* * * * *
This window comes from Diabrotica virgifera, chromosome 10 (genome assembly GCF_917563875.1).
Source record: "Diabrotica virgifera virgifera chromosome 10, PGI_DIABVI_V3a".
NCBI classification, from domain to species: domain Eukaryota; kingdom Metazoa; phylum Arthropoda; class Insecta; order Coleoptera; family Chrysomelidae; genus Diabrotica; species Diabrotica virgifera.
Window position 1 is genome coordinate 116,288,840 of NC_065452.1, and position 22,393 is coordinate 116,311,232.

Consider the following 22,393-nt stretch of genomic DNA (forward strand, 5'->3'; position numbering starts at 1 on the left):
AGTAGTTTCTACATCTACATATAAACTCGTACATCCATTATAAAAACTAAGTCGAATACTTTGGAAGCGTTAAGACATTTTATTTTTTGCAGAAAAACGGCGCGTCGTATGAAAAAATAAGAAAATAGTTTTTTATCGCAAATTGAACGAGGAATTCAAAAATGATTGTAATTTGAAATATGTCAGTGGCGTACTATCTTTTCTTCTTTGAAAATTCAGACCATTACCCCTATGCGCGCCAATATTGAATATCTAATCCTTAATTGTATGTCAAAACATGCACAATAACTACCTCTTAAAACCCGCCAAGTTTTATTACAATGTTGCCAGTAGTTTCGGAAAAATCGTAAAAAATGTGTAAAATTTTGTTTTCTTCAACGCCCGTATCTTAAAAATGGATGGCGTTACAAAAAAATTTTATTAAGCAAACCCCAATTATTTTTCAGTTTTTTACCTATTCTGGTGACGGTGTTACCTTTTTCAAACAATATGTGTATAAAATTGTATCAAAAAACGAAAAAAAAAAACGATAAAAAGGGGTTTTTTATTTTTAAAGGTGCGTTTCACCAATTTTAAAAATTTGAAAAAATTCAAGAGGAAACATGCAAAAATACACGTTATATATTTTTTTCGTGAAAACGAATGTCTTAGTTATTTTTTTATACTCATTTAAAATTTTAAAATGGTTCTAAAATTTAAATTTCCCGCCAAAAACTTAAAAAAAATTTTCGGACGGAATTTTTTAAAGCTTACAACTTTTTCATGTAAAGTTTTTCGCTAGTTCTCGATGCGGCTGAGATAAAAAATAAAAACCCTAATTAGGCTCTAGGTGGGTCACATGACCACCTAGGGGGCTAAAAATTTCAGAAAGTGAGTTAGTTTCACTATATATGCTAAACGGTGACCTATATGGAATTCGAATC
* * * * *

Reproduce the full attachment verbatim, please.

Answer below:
This window comes from Diabrotica virgifera, chromosome 10 (genome assembly GCF_917563875.1).
Source record: "Diabrotica virgifera virgifera chromosome 10, PGI_DIABVI_V3a".
NCBI classification, from domain to species: domain Eukaryota; kingdom Metazoa; phylum Arthropoda; class Insecta; order Coleoptera; family Chrysomelidae; genus Diabrotica; species Diabrotica virgifera.
Window position 1 is genome coordinate 116,288,840 of NC_065452.1, and position 22,393 is coordinate 116,311,232.

Consider the following 22,393-nt stretch of genomic DNA (forward strand, 5'->3'; position numbering starts at 1 on the left):
AGTAGTTTCTACATCTACATATAAACTCGTACATCCATTATAAAAACTAAGTCGAATACTTTGGAAGCGTTAAGACATTTTATTTTTTGCAGAAAAACGGCGCGTCGTATGAAAAAATAAGAAAATAGTTTTTTATCGCAAATTGAACGAGGAATTCAAAAATGATTGTAATTTGAAATATGTCAGTGGCGTACTATCTTTTCTTCTTTGAAAATTCAGACCATTACCCCTATGCGCGCCAATATTGAATATCTAATCCTTAATTGTATGTCAAAACATGCACAATAACTACCTCTTAAAACCCGCCAAGTTTTATTACAATGTTGCCAGTAGTTTCGGAAAAATCGTAAAAAATGTGTAAAATTTTGTTTTCTTCAACGCCCGTATCTTAAAAATGGATGGCGTTACAAAAAAATTTTATTAAGCAAACCCCAATTATTTTTCAGTTTTTTACCTATTCTGGTGACGGTGTTACCTTTTTCAAACAATATGTGTATAAAATTGTATCAAAAAACGAAAAAAAAAAACGATAAAAAGGGGTTTTTTATTTTTAAAGGTGCGTTTCACCAATTTTAAAAATTTGAAAAAATTCAAGAGGAAACATGCAAAAATACACGTTATATATTTTTTTCGTGAAAACGAATGTCTTAGTTATTTTTTTATACTCATTTAAAATTTTAAAATGGTTCTAAAATTTAAATTTCCCGCCAAAAACTTAAAAAAAATTTTCGGACGGAATTTTTTAAAGCTTACAACTTTTTCATGTAAAGTTTTTCGCTAGTTCTCGATGCGGCTGAGATAAAAAATAAAAACCCTAATTAGGCTCTAGGTGGGTCACATGACCACCTAGGGGGCTAAAAATTTCAGAAAGTGAGTTAGTTTCACTATATATGCTAAACGGTGACCTATATGGAATTCGAATC